Primary-coloured, textured title cards and a shrieking, O.T.T. synthesiser score immediately puts one in mind of kitschy horror-thrillers of the 70s and 80s, particularly the hyper-stylised, violent, Italian ‘giallo’ flicks of schlock-meister Dario Argento. As well as contributing to one’s understanding of the origins of the unique visual palette of the film, the immediately recognisable stylishness makes certain expectations operative within the viewer. It is through both adherences to, and (more often) deviations from these expectations that Refn unleashes the taboo power of The Neon Demon.
Anybody who comes away from this film complaining in any way about ‘the point’ of the movie has, ironically enough, missed it. The most crucial thing The Neon Demon tries to emulate through its sonic and visual allusions to 70s/80s shock and sex cinema is that of immediate, unfiltered experience. The film industry now seems more than ever to be adhering to a binary where a film is either ‘smart’ or ‘dumb’, where the ‘smart’ movies are more often focussed on drama, internal conflict etc. while the ‘dumb’ movies are big action blockbusters, or carbon-copy horror franchise flicks.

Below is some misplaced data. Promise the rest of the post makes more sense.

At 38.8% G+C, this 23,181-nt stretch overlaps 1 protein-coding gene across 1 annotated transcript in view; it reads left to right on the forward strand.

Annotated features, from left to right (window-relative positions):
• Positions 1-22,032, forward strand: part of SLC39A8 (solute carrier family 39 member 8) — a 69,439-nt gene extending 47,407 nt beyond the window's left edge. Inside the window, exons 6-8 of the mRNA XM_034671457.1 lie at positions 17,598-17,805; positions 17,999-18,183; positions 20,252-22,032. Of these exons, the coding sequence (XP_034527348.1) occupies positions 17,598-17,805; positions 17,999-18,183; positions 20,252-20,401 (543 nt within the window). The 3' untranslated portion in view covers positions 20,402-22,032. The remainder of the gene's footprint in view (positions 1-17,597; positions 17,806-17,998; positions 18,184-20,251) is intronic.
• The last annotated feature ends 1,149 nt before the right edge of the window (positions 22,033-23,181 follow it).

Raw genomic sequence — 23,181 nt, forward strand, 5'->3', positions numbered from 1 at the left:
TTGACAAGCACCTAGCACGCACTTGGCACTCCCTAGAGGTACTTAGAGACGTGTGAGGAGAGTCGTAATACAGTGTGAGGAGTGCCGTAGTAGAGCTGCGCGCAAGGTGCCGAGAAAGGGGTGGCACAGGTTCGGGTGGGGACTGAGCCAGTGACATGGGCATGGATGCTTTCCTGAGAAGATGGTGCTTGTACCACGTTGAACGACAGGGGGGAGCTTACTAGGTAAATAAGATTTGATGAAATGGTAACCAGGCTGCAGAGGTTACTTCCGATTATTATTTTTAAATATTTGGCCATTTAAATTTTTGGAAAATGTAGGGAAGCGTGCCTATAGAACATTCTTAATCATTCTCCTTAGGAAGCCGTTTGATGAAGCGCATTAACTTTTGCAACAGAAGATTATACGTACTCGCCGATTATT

The thing about the latter is that while the material is more-often-than-not subpar, the films do offer pure involvement and instant emotional gratification for the viewer, as opposed to sombre reflection and slow-burning emotional tension. What The Neon Demon does is marry the formal immediacy of an action film with the imagery and content of a drama. The end result is a film that, rather than moving conventionally through a series of pre-set narrative pit-stops on the way to a ‘satisfying’ conclusion, works through a series of emotionally and visually intense ‘nows’, as opposed to ‘ifs’ or ‘whens’ and the oft prescribed expectation/fulfilment formula audiences are used to.
Due to this juxtaposition of the aesthetic and set-up of a run-of-the-mill 70s/80s thriller, the content of a damning cultural indictment of L.A, and the direct configuration of its formal approach, The Neon Demon does not make sweet, satisfying love to the viewer. It’s a rubber-clad, goose-fleshed fuck of a film that refuses to cuddle you afterwards.